172211 Pte. Clarence Victor Hewson was born on 21st December 1892 in Oakville, Ontario, to William Robert Hewson, a flour miller, and Elizabeth Almira née Lucas. By the time of the 1901 census the family had moved to Thorold, Ontario, where further son, Harold Edward, was born in 1902. From there the family moved to Kenora in northwestern Ontario, with William listed as manager of the Maple Leaf Flour Mill in Kenora for the 1911 census and Clarence as working as a miller. By the time Clarence enlisted in 1915, the family had moved to Toronto.

With occupation given as CPR (Canadian Pacific Railway) fireman, Clarence signed on with the CEF in Toronto, and was assigned to the 83rd Battalion on 2nd September 1915. With mobilization authorized on 4th August 1915, the battalion trained from 19th August to 30th October 1915 at Niagara Camp and then from 5th November 1915 to 25th April 1916 at Riverdale Barracks, Toronto. As a Private with the battalion, Clarence embarked from Halifax aboard the Olympic on 28th April 1916.

Once in England, with the dispersion of the battalion, Clarence was transferred to the 4th Canadian Mounted Rifles on 6th June 1916, being brought in as a rebuild draft following the 4th CMR's huge losses in the 'Battle for Mount Sorrel' on June 2nd. Clarence joined the 4th CMR in the field on the 9th. In early April of 1917 Clarence was on command to the Divisional Pack Pony Company, part of divisional transport tasked with getting supplies (food, ammunition) to the front. Back on command to the 4th CMR's, that November he was granted leave to the UK. Shortly after arriving back for duty he was admitted to the 98th Canadian Field Ambulance for a few days suffering from influenza. He was able to rejoin the unit by the end of November.

On 26th August 1918 Clarence arrived at the No 8 Canadian Field Ambulance suffering from a gunshot/shrapnel wound to his left arm, likely received in the early hours attack on Monchy-le-Preux . From there he was admitted to the No 12 Stationary Hospital at St. Pol and then on to the No 7 Canadian General Hospital in Étaples, before being invalided to England on the 29th, where he was posted to the 1st Central Ontario Regiment Depot. Once in England, with infection having set in to his wound, Clarence was hospitalised from 30th August to 20th December at the Ionic Street Rocky Ferry Hospital, a section hospital of the 1st Western General Hospital in Liverpool. From there he was transferred to the Princess Patricia's General Hospital Bexhill-on-Sea in Sussex and was discharged to duty on 6th January 1919, transferring to the 3rd Reserve Battalion. Clarence embarked for Canada aboard the Canada on 15th February and was discharged from service on demobilization on 15th March 1919 in Toronto. His intended residence was given as Grenville Street in Toronto where his parents were living.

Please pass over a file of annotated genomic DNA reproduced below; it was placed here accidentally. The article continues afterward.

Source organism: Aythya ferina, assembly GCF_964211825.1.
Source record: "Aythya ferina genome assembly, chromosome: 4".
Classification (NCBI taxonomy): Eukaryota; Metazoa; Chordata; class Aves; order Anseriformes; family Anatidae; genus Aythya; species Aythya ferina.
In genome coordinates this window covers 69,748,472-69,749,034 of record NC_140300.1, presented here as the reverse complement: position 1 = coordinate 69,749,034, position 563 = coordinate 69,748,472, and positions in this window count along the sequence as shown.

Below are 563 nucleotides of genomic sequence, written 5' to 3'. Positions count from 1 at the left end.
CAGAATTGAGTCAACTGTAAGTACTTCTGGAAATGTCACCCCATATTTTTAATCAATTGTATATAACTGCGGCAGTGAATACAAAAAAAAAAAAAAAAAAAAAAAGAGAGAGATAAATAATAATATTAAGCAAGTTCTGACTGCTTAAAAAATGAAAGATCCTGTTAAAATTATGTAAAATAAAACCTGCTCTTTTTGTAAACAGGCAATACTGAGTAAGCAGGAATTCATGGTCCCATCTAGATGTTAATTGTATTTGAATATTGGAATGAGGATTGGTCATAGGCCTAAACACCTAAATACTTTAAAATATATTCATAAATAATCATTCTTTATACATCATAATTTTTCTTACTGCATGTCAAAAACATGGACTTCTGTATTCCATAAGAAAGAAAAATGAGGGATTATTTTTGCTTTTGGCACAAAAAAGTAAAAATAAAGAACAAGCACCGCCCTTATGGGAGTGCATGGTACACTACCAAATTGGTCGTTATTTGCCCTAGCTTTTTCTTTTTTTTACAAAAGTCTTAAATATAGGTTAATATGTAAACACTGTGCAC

On 9th October 1919, Clarence married Ina Pearl White in Kenora. At the time of the 1921 census Clarence, Ina and their son, William Charles (b 1920) were living in Toronto, where Clarence was working as an electrician. However before long he was back working for the Canadian Pacific Railway, a long career that took him from Toronto, back to Kenora, and then on to Winnipeg, Manitoba.

The couple gave birth to another child, daughter Evelyn Doreen. Clarence was a member of the Brotherhood of Railway Trainmen and Engineers.

Pearl passed away on 20th December 1979 and Clarence passed away 22nd April 1980, both in Winnipeg. They lie at rest in Chapel Lawn Memorial Gardens on the outskirts of Winnipeg.

Biography provided by Judy Stockham of the Kenora Great War Project and reproduced here, with permission, in edited form by 4cmr.com

Images belong to Tiffany Hewson and are reproduced here with due respect and in honour of her great-grandparents' memories.